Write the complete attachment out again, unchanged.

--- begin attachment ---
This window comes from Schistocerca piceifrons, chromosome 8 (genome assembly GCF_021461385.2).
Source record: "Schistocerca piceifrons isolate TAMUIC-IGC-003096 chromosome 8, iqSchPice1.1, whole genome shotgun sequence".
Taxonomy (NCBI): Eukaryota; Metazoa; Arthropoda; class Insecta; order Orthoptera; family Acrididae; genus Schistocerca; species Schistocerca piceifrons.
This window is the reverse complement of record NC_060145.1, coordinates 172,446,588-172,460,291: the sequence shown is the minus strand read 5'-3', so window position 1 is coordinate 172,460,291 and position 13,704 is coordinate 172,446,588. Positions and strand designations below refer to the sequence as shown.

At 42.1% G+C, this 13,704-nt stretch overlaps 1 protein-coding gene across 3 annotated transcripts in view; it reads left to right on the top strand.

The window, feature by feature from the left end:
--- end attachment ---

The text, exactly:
This window comes from Schistocerca piceifrons, chromosome 8 (genome assembly GCF_021461385.2).
Source record: "Schistocerca piceifrons isolate TAMUIC-IGC-003096 chromosome 8, iqSchPice1.1, whole genome shotgun sequence".
Taxonomy (NCBI): Eukaryota; Metazoa; Arthropoda; class Insecta; order Orthoptera; family Acrididae; genus Schistocerca; species Schistocerca piceifrons.
This window is the reverse complement of record NC_060145.1, coordinates 172,446,588-172,460,291: the sequence shown is the minus strand read 5'-3', so window position 1 is coordinate 172,460,291 and position 13,704 is coordinate 172,446,588. Positions and strand designations below refer to the sequence as shown.

At 42.1% G+C, this 13,704-nt stretch overlaps 1 protein-coding gene across 3 annotated transcripts in view; it reads left to right on the top strand.

The window, feature by feature from the left end: